Roger Waters is a freaking genius. His current tour of The Wall is a sight. I was in the audience for the Buffalo stop and it was a a complete show, literally, flawless sound, the erection and destruction of the Wall, complete with updated graphics from the old Pink Floyd animator. The first view of the model airplane crashing into the “Wall” served notice that this wasn’t just any rock concert. This wasn’t a rock concert in the traditional sense as the performance was of just the entirety of The Wall, the legendary Pink Floyd album created by Waters. It was one of those albums that we all had, but there was no sense of nostalgia in the playing of the 30 year old album as a performance piece.

The show was unlike anything I’ve ever seen.

From waiting for the “Construction” to the performances of songs that are so familar

Comfortably Numb

In the end, the Wall did come down, but it was a glorious end. Even my Iphone had a good time.

This video is from Boston a few nights ago, but it gives you an idea

Great show, catch the tour if you can.

Musical Comfort Food

One of the more interesting games for me floating around facebook was to see what your Ipod reveals about your tastes when left to its own devices. It’s made the rounds a few times and a good friend of mine with considerable musical acumen posted it again, I gave it a go. You let your Ipod shuffle and see what the first 10 stops are. Here’s what I got:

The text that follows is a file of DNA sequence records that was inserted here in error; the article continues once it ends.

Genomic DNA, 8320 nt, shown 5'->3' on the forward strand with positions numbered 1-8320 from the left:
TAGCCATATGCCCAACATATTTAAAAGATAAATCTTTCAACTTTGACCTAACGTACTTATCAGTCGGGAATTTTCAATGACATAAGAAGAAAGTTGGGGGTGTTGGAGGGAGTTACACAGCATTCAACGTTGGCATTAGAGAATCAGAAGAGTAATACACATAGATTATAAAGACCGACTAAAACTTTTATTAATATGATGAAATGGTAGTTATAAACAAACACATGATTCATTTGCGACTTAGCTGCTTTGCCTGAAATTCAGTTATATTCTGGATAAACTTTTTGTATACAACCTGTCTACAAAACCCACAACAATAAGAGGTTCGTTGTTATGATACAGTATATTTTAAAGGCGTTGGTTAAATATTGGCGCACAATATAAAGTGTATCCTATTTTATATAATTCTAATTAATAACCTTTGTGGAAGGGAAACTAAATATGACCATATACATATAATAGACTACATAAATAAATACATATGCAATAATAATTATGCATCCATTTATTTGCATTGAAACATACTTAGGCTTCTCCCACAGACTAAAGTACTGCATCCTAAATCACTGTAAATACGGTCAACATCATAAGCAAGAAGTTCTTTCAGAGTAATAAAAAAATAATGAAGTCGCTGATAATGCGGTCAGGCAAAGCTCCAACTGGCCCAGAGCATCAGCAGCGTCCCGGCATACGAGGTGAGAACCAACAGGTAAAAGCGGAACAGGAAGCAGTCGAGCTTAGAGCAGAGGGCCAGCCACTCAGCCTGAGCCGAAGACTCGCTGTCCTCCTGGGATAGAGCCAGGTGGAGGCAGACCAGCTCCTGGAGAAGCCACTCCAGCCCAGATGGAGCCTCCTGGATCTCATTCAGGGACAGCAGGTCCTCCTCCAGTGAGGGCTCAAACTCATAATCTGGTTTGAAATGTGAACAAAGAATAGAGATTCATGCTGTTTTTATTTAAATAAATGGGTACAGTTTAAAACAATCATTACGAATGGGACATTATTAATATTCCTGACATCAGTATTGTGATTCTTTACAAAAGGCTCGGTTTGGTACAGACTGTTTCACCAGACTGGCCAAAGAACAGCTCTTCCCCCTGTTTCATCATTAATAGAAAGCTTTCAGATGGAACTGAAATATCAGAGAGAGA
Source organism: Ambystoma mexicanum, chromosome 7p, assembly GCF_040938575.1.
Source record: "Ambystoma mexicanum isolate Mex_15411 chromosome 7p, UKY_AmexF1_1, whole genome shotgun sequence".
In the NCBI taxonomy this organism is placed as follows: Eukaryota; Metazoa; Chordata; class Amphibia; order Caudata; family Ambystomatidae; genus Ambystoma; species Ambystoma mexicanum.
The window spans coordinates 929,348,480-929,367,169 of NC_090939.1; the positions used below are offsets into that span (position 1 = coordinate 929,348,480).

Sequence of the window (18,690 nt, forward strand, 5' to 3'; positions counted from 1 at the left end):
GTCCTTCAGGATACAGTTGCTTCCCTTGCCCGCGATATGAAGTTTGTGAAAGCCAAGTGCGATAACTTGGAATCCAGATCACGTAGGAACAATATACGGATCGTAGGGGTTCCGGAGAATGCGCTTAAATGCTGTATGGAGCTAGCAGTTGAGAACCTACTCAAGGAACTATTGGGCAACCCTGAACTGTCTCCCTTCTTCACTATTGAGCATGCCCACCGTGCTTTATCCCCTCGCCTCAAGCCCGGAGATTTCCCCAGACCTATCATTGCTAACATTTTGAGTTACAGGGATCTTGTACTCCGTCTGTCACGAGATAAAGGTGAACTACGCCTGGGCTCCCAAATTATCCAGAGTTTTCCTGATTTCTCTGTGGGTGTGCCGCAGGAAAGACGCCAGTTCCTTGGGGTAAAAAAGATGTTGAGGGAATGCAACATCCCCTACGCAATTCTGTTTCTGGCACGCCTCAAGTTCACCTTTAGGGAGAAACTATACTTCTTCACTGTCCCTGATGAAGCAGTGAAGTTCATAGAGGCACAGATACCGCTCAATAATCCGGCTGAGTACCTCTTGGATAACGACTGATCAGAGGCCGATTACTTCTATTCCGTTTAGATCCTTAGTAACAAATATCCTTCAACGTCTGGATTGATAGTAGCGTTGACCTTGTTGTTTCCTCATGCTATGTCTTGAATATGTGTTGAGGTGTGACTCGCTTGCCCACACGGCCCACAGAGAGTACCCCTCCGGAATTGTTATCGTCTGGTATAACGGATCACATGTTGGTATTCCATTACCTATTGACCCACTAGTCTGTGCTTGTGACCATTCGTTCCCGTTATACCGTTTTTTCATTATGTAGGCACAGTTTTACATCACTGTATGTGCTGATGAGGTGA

10) Code of Silence – Bruce Springsteen
9) Don’t Drink the Water — Dave Matthews Band
8) Tore Down a la Rimbaud — Van Morrison
7) Breakfast at Tiffany’s — Deep Blue Something
6) Good-Bye — Frank Sinatra… See More
5) Drive My Car — Beatles
4) Exquisitely Bored — Pete Townshend
3) Beautiful Day — U2
2) Quarter to Three — Bruce Springsteen
1) My Sweet Lord — Billy Preston

I don’t think that really says much of anything, but it did get me thinking about musical comfort food. Your Ipod is sentient. Hence the title, here. Your favorites are your favorites for no definable reason. They just “do it” for you. I mused about that in an early blog, but the opposite side of that is rediscovering stuff that you may have taken for granted since some stations never stopped playing them.

Never been a huge Pink Floyd fan, but I went on a pretty serious Itunes bender not too long ago, thinking what a great guitar solo at the end of “Money.”

Got a Crowded House ticket and it made me wax poetic for some of the fixtures of my college radio station, well, not too much, as we really didn’t need the actual safety dance to come back.